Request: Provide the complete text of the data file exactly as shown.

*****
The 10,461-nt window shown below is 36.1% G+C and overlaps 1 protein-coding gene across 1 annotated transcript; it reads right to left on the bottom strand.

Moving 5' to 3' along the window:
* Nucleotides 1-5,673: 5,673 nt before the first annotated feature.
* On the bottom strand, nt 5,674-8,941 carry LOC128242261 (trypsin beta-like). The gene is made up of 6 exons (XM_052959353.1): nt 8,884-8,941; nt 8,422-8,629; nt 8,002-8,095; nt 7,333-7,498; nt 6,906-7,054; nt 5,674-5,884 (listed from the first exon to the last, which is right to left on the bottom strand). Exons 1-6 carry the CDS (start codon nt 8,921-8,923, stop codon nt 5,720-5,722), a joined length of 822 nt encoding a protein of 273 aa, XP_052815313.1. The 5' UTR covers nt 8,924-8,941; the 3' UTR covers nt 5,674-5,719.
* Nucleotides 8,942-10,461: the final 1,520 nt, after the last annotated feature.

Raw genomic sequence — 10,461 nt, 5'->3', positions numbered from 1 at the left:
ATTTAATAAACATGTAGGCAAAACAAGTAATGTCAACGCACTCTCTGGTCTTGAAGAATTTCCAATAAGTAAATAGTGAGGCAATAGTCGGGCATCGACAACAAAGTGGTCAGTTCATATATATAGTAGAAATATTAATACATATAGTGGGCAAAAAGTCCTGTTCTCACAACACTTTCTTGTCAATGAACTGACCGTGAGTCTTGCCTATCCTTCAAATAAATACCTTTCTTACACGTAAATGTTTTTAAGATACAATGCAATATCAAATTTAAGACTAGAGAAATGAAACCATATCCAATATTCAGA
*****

The 10,461-nt window shown below is 36.1% G+C and overlaps 1 protein-coding gene across 1 annotated transcript; it reads right to left on the bottom strand.

Moving 5' to 3' along the window:
* Nucleotides 1-5,673: 5,673 nt before the first annotated feature.
* On the bottom strand, nt 5,674-8,941 carry LOC128242261 (trypsin beta-like). The gene is made up of 6 exons (XM_052959353.1): nt 8,884-8,941; nt 8,422-8,629; nt 8,002-8,095; nt 7,333-7,498; nt 6,906-7,054; nt 5,674-5,884 (listed from the first exon to the last, which is right to left on the bottom strand). Exons 1-6 carry the CDS (start codon nt 8,921-8,923, stop codon nt 5,720-5,722), a joined length of 822 nt encoding a protein of 273 aa, XP_052815313.1. The 5' UTR covers nt 8,924-8,941; the 3' UTR covers nt 5,674-5,719.
* Nucleotides 8,942-10,461: the final 1,520 nt, after the last annotated feature.

Raw genomic sequence — 10,461 nt, 5'->3', positions numbered from 1 at the left:
ATTTAATAAACATGTAGGCAAAACAAGTAATGTCAACGCACTCTCTGGTCTTGAAGAATTTCCAATAAGTAAATAGTGAGGCAATAGTCGGGCATCGACAACAAAGTGGTCAGTTCATATATATAGTAGAAATATTAATACATATAGTGGGCAAAAAGTCCTGTTCTCACAACACTTTCTTGTCAATGAACTGACCGTGAGTCTTGCCTATCCTTCAAATAAATACCTTTCTTACACGTAAATGTTTTTAAGATACAATGCAATATCAAATTTAAGACTAGAGAAATGAAACCATATCCAATATTCAGA